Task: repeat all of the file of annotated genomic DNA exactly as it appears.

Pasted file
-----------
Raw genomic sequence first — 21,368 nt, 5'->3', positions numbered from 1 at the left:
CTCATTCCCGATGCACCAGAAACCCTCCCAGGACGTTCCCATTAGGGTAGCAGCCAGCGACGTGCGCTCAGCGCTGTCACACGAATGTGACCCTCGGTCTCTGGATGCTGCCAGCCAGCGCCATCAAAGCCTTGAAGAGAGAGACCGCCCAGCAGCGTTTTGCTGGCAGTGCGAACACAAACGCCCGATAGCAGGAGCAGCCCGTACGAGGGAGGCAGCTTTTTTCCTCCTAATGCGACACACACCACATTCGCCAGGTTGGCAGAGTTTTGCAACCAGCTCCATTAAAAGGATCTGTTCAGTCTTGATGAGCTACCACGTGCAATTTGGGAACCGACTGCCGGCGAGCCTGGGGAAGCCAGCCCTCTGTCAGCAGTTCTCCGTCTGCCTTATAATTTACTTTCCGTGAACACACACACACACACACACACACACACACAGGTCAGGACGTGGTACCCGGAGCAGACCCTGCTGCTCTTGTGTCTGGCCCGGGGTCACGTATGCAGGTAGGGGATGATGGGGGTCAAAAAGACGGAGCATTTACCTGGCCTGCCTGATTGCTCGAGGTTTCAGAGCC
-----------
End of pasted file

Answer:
Raw genomic sequence first — 21,368 nt, 5'->3', positions numbered from 1 at the left:
CTCATTCCCGATGCACCAGAAACCCTCCCAGGACGTTCCCATTAGGGTAGCAGCCAGCGACGTGCGCTCAGCGCTGTCACACGAATGTGACCCTCGGTCTCTGGATGCTGCCAGCCAGCGCCATCAAAGCCTTGAAGAGAGAGACCGCCCAGCAGCGTTTTGCTGGCAGTGCGAACACAAACGCCCGATAGCAGGAGCAGCCCGTACGAGGGAGGCAGCTTTTTTCCTCCTAATGCGACACACACCACATTCGCCAGGTTGGCAGAGTTTTGCAACCAGCTCCATTAAAAGGATCTGTTCAGTCTTGATGAGCTACCACGTGCAATTTGGGAACCGACTGCCGGCGAGCCTGGGGAAGCCAGCCCTCTGTCAGCAGTTCTCCGTCTGCCTTATAATTTACTTTCCGTGAACACACACACACACACACACACACACACACAGGTCAGGACGTGGTACCCGGAGCAGACCCTGCTGCTCTTGTGTCTGGCCCGGGGTCACGTATGCAGGTAGGGGATGATGGGGGTCAAAAAGACGGAGCATTTACCTGGCCTGCCTGATTGCTCGAGGTTTCAGAGCC